Investing In Private Businesses.
When you invest in private businesses, their values do not generally change day to day like investments in the stock market.
Alternative investments provide qualified investors with exposure to markets and investment strategies that cannot be accessed through traditional fixed income and equity markets. In addition to attractive risk-adjusted return potential, alternatives allow
clients to diversify their portfolios by investment strategy, portfolio manager, industry sector, geography and liquidity needs. These alternatives have the potential to balance a traditional or conventional portfolio of equities because many are not linked to the stock market directly.
When you invest in this capacity, an investor becomes a part owner of the hard assets associated with the investment. Direct investments allow for an investor to invest directly into a specific business.
The vast majority of alternative investments are intended to provide distributions for income. The majority of alternative investments that target income may do so on a monthly, or in some cases quarterly basis. Alternative Investments have provided dividends, however, these dividends are never guaranteed and will vary.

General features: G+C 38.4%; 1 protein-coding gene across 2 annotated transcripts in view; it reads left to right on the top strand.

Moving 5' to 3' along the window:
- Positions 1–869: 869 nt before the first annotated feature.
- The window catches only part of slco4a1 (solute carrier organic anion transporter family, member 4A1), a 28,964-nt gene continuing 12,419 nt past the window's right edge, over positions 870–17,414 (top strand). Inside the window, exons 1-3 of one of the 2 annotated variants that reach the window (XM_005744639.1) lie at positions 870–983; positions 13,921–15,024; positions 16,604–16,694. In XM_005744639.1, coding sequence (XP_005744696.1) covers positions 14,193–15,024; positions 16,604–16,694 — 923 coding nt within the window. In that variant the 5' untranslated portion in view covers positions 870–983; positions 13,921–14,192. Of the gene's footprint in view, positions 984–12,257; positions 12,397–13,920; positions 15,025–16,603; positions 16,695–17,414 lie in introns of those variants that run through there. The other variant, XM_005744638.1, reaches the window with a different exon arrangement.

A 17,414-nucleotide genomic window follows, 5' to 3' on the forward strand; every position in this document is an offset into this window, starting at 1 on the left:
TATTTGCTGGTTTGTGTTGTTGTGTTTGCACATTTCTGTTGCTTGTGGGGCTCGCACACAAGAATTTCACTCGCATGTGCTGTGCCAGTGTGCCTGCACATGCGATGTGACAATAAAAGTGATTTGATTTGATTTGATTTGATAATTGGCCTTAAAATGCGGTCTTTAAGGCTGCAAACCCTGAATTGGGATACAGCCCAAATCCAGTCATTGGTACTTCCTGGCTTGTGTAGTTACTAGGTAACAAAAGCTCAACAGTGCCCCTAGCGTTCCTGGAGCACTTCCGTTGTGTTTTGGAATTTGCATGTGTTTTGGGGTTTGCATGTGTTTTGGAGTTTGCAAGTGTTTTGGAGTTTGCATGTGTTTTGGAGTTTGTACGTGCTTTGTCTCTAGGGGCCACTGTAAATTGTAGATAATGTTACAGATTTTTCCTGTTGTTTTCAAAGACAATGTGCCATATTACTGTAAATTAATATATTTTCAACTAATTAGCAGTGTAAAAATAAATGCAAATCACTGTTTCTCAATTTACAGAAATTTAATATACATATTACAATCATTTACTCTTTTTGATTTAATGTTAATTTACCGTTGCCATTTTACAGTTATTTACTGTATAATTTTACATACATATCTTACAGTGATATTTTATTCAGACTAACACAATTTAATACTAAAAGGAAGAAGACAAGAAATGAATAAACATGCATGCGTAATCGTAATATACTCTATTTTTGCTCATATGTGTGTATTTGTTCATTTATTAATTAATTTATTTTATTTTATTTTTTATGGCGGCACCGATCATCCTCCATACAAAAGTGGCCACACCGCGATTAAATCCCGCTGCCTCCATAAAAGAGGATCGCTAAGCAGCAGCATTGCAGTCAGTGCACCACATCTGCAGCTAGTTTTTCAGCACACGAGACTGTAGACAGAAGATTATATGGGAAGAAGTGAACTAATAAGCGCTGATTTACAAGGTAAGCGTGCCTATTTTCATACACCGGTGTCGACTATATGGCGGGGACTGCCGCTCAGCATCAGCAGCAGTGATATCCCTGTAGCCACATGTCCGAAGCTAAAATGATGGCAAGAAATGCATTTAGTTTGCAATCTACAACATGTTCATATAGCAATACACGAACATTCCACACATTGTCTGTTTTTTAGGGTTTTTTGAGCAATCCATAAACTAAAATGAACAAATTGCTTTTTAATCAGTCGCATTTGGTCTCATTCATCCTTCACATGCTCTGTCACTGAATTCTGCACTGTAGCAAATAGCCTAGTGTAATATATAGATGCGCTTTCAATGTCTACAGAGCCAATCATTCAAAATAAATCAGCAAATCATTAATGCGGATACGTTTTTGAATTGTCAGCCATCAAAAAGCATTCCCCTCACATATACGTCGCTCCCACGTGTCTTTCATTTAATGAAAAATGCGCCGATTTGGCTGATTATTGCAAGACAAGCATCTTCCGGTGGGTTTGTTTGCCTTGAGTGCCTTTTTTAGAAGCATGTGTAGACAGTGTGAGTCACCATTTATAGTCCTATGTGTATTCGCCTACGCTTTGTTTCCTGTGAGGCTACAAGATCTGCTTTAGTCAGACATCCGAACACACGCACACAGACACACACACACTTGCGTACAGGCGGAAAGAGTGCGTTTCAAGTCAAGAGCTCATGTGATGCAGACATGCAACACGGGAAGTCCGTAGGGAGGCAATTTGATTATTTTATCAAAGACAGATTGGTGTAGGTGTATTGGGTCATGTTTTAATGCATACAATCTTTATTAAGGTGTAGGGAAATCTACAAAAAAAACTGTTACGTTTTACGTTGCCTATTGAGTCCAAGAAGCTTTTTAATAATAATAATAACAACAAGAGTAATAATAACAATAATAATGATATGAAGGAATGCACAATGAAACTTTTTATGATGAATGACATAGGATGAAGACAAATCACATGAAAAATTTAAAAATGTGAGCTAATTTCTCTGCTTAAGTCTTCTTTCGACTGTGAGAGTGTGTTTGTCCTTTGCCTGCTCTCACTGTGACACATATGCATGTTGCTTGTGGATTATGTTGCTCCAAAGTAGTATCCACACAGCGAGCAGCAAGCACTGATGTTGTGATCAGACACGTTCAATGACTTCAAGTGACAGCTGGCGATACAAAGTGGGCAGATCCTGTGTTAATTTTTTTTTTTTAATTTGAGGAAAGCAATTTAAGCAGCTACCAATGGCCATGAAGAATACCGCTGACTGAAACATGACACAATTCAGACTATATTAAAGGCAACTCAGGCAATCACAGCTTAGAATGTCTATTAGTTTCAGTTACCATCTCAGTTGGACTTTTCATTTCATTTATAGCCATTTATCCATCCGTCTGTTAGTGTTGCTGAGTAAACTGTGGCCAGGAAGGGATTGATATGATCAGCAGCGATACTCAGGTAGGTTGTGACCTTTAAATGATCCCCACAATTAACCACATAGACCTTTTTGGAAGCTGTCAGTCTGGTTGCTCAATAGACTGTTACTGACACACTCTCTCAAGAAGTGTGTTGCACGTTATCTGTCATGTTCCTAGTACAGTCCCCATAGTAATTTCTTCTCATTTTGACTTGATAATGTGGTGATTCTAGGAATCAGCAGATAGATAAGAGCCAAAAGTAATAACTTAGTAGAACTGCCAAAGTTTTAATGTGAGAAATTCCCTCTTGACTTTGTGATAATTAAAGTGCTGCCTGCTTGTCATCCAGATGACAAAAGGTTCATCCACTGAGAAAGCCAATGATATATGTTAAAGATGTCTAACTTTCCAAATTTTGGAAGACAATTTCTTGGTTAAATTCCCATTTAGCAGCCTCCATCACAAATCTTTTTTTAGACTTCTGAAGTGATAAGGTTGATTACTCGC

- Real Estate
- Equipment Leasing
- Mineral Rights
- Oil & Gas Investments
Other Alternative Investments
- Business Development Companies
- Real Estate Development Funds
- Land Banking Investments
- Non-Publicly Traded Real Estate Investment Trusts
- Note Programs
- Private Placements
- Royalty Interests
- Tax Credit Programs
Investing in alternative investments is speculative, not suitable for all clients and intended for experienced and sophisticated investors who are willing to bear the high economic risks of the investment, which can include:
- Lack of liquidity in that there may be no secondary market for the fund and none expected to develop
- Volatility of returns
- Restrictions on transferring interests in a fund
- Potential lack of diversification and resulting higher risk due to concentration of trading authority when a single advisor is utilized
- Absence of information regarding valuation and pricing
- Delays in tax reporting
- Less regulation and higher fees than mutual funds
- Loss of all or a substantial portion of the investment due to leveraging, short-selling or other speculative investment practices